Surgical Therapy for Severe Refractory Sleep Apnea in Infants and Children: Application of the Airway Zone Concept


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Abstract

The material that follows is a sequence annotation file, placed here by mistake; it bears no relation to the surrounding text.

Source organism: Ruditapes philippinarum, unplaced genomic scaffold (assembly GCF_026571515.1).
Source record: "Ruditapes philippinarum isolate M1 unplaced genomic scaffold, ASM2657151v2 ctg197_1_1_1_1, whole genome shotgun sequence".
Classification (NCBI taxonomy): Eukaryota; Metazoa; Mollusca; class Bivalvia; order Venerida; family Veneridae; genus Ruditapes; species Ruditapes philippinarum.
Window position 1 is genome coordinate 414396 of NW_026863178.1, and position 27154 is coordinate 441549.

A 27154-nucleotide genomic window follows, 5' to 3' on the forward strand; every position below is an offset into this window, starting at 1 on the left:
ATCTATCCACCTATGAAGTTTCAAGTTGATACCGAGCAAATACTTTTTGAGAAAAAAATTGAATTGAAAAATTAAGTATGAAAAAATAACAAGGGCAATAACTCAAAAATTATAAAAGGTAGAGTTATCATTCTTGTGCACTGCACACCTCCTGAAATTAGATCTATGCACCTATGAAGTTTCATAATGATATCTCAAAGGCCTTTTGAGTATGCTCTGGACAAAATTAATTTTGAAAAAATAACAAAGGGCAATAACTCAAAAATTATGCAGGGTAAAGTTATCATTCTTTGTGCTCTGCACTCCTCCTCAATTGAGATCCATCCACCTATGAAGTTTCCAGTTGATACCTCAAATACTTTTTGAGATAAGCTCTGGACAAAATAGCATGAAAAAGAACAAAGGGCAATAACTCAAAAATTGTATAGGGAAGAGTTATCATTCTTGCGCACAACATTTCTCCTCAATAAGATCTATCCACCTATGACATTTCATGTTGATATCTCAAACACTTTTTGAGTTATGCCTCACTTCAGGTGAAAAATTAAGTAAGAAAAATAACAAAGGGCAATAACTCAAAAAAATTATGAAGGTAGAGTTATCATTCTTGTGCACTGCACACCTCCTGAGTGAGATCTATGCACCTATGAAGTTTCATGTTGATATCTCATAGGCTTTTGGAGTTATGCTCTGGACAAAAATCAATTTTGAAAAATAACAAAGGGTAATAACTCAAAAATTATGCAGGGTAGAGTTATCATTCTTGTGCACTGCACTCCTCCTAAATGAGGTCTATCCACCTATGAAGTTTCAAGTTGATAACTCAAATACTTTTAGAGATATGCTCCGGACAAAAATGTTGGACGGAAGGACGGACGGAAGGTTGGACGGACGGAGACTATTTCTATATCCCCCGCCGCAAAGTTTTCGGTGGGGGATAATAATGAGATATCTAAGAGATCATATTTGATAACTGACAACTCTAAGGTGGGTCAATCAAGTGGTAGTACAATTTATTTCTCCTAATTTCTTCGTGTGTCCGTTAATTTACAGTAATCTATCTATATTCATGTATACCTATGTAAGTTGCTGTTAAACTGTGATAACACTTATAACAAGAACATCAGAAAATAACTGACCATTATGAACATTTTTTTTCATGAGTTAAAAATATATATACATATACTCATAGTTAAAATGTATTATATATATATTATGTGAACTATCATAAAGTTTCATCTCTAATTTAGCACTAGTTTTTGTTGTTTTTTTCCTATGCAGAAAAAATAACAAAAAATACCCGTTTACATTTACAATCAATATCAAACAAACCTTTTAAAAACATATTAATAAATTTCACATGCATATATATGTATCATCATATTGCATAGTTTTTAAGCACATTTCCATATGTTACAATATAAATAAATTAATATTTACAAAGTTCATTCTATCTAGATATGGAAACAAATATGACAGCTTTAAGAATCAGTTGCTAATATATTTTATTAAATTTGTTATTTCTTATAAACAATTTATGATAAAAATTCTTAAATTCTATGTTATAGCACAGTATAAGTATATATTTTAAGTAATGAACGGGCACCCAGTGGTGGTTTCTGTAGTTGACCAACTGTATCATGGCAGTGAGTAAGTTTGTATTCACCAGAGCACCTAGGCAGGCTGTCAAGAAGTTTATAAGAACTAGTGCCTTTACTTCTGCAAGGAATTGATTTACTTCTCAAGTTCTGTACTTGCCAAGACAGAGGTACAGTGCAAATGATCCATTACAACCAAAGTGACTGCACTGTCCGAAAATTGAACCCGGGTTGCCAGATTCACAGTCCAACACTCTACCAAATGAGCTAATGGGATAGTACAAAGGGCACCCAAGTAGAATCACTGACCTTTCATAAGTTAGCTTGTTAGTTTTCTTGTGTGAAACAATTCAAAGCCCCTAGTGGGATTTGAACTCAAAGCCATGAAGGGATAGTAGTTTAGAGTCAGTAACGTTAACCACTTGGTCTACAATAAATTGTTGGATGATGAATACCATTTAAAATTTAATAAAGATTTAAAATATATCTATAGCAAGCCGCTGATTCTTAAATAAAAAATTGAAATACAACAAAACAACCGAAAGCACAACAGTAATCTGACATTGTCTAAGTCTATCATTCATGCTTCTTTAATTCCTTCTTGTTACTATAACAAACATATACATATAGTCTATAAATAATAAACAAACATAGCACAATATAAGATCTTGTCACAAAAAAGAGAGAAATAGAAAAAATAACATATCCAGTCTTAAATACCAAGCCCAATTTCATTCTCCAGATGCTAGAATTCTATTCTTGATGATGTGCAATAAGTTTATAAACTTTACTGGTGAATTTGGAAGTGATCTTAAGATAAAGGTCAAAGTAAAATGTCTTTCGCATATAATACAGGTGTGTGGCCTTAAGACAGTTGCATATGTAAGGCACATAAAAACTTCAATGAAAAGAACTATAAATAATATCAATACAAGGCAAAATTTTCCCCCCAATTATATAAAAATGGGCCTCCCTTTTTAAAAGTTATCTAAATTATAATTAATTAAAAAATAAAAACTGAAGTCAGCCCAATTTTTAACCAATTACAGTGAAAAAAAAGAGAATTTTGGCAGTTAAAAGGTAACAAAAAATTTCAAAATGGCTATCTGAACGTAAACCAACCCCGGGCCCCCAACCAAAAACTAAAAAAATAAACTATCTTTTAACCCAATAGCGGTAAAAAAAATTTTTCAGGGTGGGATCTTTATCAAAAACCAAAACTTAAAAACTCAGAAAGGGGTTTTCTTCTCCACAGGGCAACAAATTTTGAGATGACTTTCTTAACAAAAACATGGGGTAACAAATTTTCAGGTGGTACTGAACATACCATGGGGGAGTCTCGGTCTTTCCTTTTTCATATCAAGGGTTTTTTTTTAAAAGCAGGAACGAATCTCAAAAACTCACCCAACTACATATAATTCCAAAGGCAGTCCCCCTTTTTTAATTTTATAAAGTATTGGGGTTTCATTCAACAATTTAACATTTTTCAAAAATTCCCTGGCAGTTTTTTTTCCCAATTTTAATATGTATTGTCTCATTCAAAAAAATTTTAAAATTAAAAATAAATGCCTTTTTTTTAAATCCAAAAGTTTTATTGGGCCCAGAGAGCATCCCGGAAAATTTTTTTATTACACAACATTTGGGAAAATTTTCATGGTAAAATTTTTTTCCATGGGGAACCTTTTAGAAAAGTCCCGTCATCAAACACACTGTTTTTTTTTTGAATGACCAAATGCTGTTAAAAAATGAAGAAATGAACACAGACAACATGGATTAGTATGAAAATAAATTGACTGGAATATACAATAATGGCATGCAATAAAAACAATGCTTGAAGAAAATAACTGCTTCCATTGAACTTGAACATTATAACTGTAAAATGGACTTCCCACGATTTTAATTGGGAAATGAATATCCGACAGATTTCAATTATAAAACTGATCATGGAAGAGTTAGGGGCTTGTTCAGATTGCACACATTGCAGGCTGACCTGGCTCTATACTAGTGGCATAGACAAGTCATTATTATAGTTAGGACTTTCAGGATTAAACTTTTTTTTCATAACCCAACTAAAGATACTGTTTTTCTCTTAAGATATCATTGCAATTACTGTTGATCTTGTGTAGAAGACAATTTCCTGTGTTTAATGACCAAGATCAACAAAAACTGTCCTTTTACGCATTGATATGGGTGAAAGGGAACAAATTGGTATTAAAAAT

Obstructive sleep apnea in children may result in hypoxia, right-sided heart failure, and sudden death. Children with craniofacial deformities and/or cerebral palsy are at high risk for the development of obstructive sleep apnea. Prompted by the excellent results obtained in adults when sleep apnea was managed by an aggressive surgical approach, we undertook a similar treatment philosophy in children. Twenty-eight patients representing four diagnostic groups were evaluated and operated on for severe upper airway obstruction: Down syndrome (n =5), cerebral palsy (n = 12), Goldenhar syndrome (n = 4), and a mixed apnea group (n = 7). Tracheostomy was avoided in 25 of 28 patients (89 percent), with a marked decrease in apnea (median 90 percent) and hypopnea (median 87 percent) episodes. Tongue hyoid suspension and skeletal expansion procedures, which were the mainstay of treatment, were applied for the first time in children and adolescents with obstructive sleep apnea. (Plast. Reconstr. Surg. 96: 34, 1995.)

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